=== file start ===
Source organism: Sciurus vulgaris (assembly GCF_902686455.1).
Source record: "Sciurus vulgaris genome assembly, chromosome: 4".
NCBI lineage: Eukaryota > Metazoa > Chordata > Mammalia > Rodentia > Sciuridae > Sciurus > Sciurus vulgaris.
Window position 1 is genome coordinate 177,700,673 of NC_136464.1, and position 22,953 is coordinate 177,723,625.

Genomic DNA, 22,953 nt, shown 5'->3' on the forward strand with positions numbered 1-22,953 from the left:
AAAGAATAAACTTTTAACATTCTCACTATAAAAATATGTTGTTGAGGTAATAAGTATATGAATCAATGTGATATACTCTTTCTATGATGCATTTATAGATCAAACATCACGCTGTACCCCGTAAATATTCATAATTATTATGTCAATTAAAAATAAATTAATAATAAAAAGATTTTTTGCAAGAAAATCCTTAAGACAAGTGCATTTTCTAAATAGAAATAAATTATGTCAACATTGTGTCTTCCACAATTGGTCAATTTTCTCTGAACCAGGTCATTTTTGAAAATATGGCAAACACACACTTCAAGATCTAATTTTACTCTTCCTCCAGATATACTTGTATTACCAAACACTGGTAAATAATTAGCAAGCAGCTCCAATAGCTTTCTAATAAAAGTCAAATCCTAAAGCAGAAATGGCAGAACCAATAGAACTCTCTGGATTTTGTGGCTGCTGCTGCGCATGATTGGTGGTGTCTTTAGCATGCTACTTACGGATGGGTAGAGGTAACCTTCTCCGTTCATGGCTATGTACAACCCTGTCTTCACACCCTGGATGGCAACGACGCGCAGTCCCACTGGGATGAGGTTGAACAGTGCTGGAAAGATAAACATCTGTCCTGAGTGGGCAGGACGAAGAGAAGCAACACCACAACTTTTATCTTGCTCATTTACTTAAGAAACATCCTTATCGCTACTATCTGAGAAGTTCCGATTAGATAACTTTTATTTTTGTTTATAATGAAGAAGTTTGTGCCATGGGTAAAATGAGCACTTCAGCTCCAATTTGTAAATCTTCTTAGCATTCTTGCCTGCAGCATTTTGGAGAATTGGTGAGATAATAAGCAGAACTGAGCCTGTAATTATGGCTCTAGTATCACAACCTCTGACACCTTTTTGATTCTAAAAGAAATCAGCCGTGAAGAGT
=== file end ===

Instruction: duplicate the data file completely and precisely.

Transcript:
Source organism: Sciurus vulgaris (assembly GCF_902686455.1).
Source record: "Sciurus vulgaris genome assembly, chromosome: 4".
NCBI lineage: Eukaryota > Metazoa > Chordata > Mammalia > Rodentia > Sciuridae > Sciurus > Sciurus vulgaris.
Window position 1 is genome coordinate 177,700,673 of NC_136464.1, and position 22,953 is coordinate 177,723,625.

Genomic DNA, 22,953 nt, shown 5'->3' on the forward strand with positions numbered 1-22,953 from the left:
AAAGAATAAACTTTTAACATTCTCACTATAAAAATATGTTGTTGAGGTAATAAGTATATGAATCAATGTGATATACTCTTTCTATGATGCATTTATAGATCAAACATCACGCTGTACCCCGTAAATATTCATAATTATTATGTCAATTAAAAATAAATTAATAATAAAAAGATTTTTTGCAAGAAAATCCTTAAGACAAGTGCATTTTCTAAATAGAAATAAATTATGTCAACATTGTGTCTTCCACAATTGGTCAATTTTCTCTGAACCAGGTCATTTTTGAAAATATGGCAAACACACACTTCAAGATCTAATTTTACTCTTCCTCCAGATATACTTGTATTACCAAACACTGGTAAATAATTAGCAAGCAGCTCCAATAGCTTTCTAATAAAAGTCAAATCCTAAAGCAGAAATGGCAGAACCAATAGAACTCTCTGGATTTTGTGGCTGCTGCTGCGCATGATTGGTGGTGTCTTTAGCATGCTACTTACGGATGGGTAGAGGTAACCTTCTCCGTTCATGGCTATGTACAACCCTGTCTTCACACCCTGGATGGCAACGACGCGCAGTCCCACTGGGATGAGGTTGAACAGTGCTGGAAAGATAAACATCTGTCCTGAGTGGGCAGGACGAAGAGAAGCAACACCACAACTTTTATCTTGCTCATTTACTTAAGAAACATCCTTATCGCTACTATCTGAGAAGTTCCGATTAGATAACTTTTATTTTTGTTTATAATGAAGAAGTTTGTGCCATGGGTAAAATGAGCACTTCAGCTCCAATTTGTAAATCTTCTTAGCATTCTTGCCTGCAGCATTTTGGAGAATTGGTGAGATAATAAGCAGAACTGAGCCTGTAATTATGGCTCTAGTATCACAACCTCTGACACCTTTTTGATTCTAAAAGAAATCAGCCGTGAAGAGT